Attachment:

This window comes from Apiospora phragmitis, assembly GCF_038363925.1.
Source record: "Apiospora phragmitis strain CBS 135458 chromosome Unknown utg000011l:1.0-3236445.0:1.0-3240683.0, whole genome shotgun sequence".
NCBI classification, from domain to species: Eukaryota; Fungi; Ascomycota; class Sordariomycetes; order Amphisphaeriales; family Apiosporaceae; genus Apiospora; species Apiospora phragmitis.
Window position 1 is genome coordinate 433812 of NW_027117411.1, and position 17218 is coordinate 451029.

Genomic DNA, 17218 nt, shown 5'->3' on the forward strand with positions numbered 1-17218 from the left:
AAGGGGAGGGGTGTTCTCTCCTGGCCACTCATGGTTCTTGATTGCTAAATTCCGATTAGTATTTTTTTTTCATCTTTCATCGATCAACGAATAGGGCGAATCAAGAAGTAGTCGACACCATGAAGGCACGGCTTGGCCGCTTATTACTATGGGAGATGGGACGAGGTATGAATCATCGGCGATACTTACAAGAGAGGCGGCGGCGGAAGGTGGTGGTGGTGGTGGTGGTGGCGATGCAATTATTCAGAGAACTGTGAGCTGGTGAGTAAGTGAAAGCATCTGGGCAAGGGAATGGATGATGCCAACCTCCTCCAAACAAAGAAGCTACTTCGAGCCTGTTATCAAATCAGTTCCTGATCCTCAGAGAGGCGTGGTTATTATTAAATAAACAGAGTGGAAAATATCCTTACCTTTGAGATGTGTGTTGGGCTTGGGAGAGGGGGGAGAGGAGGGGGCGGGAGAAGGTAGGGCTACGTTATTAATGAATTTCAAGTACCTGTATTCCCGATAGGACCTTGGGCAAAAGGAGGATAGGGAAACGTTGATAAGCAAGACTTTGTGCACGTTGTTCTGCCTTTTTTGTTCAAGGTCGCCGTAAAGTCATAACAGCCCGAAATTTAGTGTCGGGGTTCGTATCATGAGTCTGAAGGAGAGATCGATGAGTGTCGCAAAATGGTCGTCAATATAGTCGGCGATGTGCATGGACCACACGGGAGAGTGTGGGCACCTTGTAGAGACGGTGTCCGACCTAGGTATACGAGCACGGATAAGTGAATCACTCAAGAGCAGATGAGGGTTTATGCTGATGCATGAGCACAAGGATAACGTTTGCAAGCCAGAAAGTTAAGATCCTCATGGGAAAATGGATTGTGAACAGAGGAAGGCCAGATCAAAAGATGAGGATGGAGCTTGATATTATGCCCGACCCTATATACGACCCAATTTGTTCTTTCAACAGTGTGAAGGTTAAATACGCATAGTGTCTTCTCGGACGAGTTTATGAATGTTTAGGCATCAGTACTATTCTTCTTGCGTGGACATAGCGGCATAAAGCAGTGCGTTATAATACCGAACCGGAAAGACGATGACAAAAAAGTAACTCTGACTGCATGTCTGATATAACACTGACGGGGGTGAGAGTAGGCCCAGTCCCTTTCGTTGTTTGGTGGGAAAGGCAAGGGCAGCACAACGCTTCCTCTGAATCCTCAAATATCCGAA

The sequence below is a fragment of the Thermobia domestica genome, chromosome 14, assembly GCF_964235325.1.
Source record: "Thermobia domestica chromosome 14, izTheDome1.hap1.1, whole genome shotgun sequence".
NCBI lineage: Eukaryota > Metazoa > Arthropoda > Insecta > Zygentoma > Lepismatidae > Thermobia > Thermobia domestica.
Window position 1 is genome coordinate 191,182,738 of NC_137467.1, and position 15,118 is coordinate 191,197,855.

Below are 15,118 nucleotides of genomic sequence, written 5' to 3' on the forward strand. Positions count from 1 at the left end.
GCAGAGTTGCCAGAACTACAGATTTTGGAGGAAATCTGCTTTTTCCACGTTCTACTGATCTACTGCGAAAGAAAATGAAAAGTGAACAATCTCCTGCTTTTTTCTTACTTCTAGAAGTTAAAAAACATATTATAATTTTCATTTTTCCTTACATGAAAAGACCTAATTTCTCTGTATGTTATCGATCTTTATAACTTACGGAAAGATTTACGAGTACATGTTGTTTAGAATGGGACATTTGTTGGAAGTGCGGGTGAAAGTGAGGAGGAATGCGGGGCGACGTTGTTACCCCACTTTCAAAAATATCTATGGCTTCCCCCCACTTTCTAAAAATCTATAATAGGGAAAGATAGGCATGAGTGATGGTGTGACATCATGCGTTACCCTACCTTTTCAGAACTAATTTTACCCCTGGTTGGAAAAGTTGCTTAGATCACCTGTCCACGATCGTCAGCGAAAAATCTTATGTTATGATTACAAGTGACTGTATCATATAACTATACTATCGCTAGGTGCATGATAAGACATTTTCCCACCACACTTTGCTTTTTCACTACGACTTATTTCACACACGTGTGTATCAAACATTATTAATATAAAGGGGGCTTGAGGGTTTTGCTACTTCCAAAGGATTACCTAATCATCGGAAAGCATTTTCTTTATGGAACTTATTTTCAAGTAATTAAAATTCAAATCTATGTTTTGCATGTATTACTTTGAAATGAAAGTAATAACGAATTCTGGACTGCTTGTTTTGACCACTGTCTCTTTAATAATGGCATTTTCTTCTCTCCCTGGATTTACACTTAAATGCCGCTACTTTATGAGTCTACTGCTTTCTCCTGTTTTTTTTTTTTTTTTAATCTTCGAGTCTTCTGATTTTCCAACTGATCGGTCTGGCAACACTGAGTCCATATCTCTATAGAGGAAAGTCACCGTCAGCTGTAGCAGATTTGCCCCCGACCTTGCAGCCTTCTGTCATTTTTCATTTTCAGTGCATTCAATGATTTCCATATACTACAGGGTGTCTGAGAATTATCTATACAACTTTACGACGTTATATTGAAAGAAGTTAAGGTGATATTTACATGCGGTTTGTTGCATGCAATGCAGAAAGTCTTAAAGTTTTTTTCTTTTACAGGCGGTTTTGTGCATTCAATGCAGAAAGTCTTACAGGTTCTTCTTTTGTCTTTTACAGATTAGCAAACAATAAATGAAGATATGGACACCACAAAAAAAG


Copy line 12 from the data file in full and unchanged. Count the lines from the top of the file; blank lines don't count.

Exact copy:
GCAGAGTTGCCAGAACTACAGATTTTGGAGGAAATCTGCTTTTTCCACGTTCTACTGATCTACTGCGAAAGAAAATGAAAAGTGAACAATCTCCTGCTTTTTTCTTACTTCTAGAAGTTAAAAAACATATTATAATTTTCATTTTTCCTTACATGAAAAGACCTAATTTCTCTGTATGTTATCGATCTTTATAACTTACGGAAAGATTTACGAGTACATGTTGTTTAGAATGGGACATTTGTTGGAAGTGCGGGTGAAAGTGAGGAGGAATGCGGGGCGACGTTGTTACCCCACTTTCAAAAATATCTATGGCTTCCCCCCACTTTCTAAAAATCTATAATAGGGAAAGATAGGCATGAGTGATGGTGTGACATCATGCGTTACCCTACCTTTTCAGAACTAATTTTACCCCTGGTTGGAAAAGTTGCTTAGATCACCTGTCCACGATCGTCAGCGAAAAATCTTATGTTATGATTACAAGTGACTGTATCATATAACTATACTATCGCTAGGTGCATGATAAGACATTTTCCCACCACACTTTGCTTTTTCACTACGACTTATTTCACACACGTGTGTATCAAACATTATTAATATAAAGGGGGCTTGAGGGTTTTGCTACTTCCAAAGGATTACCTAATCATCGGAAAGCATTTTCTTTATGGAACTTATTTTCAAGTAATTAAAATTCAAATCTATGTTTTGCATGTATTACTTTGAAATGAAAGTAATAACGAATTCTGGACTGCTTGTTTTGACCACTGTCTCTTTAATAATGGCATTTTCTTCTCTCCCTGGATTTACACTTAAATGCCGCTACTTTATGAGTCTACTGCTTTCTCCTGTTTTTTTTTTTTTTTTAATCTTCGAGTCTTCTGATTTTCCAACTGATCGGTCTGGCAACACTGAGTCCATATCTCTATAGAGGAAAGTCACCGTCAGCTGTAGCAGATTTGCCCCCGACCTTGCAGCCTTCTGTCATTTTTCATTTTCAGTGCATTCAATGATTTCCATATACTACAGGGTGTCTGAGAATTATCTATACAACTTTACGACGTTATATTGAAAGAAGTTAAGGTGATATTTACATGCGGTTTGTTGCATGCAATGCAGAAAGTCTTAAAGTTTTTTTCTTTTACAGGCGGTTTTGTGCATTCAATGCAGAAAGTCTTACAGGTTCTTCTTTTGTCTTTTACAGATTAGCAAACAATAAATGAAGATATGGACACCACAAAAAAAG